Supervisor: Dr C Pleydell-Pearce and Mr C Llovo-Vidal
Sponsoring company: Tata Steel
The reheating furnace is a key component of the hot mill in a steel manufacturing plant. Its function is to heat slabs up to their rolling temperature and to minimize thermal gradients through slab thickness. At Tata Steel Europe sites, the reheating furnaces are controlled using output of a computational model, developed in-house to predict slab temperature in real time. Maximizing the accuracy of predictions brings a direct and positive impact through reduced energy consumption for processing and enhanced quality of the product. Complications can arise through unscheduled mill delays, when the production line stops for an undetermined time, and the slab remains in the furnace at high temperature, promoting abnormal and excessive scale growth and changes to chemical composition and properties of the slab surface. To understand and incorporate knowledge gained into the current model, will improve model predictions and hence temperature control during delay events and relieve subsequent problems in downstream operations.
The computational model is based on first-principles, so the physical heat transfer phenomena are modelled and accounted for. This gives potential to account for transient situations. The model can always be reviewed and improved, and accuracy can be improved by concentrating on the quality of input data.
Thermal conductivity, specific heat and thermophysical properties govern heat conduction towards the core of the slab, and emissivity governs the absorption of heat on the surface of the slab.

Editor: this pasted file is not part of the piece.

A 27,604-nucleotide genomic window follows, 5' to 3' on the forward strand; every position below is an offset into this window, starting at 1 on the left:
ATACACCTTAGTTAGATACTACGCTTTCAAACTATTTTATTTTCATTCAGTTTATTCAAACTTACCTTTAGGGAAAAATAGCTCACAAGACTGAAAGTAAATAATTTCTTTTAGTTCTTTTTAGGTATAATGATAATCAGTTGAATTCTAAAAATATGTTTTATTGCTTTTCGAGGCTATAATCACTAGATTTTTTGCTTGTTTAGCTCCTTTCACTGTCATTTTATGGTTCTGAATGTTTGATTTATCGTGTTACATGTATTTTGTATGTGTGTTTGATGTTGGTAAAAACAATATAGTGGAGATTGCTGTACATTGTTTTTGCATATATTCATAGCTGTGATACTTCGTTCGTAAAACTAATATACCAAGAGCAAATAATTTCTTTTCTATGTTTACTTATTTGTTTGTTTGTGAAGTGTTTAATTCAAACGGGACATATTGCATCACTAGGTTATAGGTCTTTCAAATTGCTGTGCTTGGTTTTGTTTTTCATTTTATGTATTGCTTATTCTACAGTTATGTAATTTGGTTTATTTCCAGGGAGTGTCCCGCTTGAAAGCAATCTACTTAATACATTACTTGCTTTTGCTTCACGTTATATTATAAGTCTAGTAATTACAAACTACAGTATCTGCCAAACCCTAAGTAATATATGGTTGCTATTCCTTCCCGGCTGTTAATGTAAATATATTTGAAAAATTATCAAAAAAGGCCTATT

Emissivity is known to be affected by many variables, including chemical composition, temperature, surface condition and wavelength. Extensive research has been done on developing scale growth models, but little is known about steel surface evolution with time under heating conditions.
The Research Engineer will: • Investigate surface appearance and composition evolution of selected steels under equivalent reheating conditions; • Explore the effect of feedstock initial surface condition on oxidation and surface evolution during reheating; • Design and develop a rig capable of measuring emissivity of steels along a temperature range equivalent to that of the reheating furnace, and that allows exploration of possible spectral dependence; • Measure experimentally the emissivity of each generated surface, thus providing a time-emissivity curve relevant to the reheating operation.
Eligibility We welcome applications from candidates with an Engineering or Physical Science degree (minimum level 2:1), or a combination of degree and equivalent relevant experience to the same level, to join the M2A community of research engineers.
Please visit our website for more information on eligibility.
The scholarship covers the full cost of UK/EU tuition fees, plus a tax free stipend of £20,000 p.a. for a period of four years.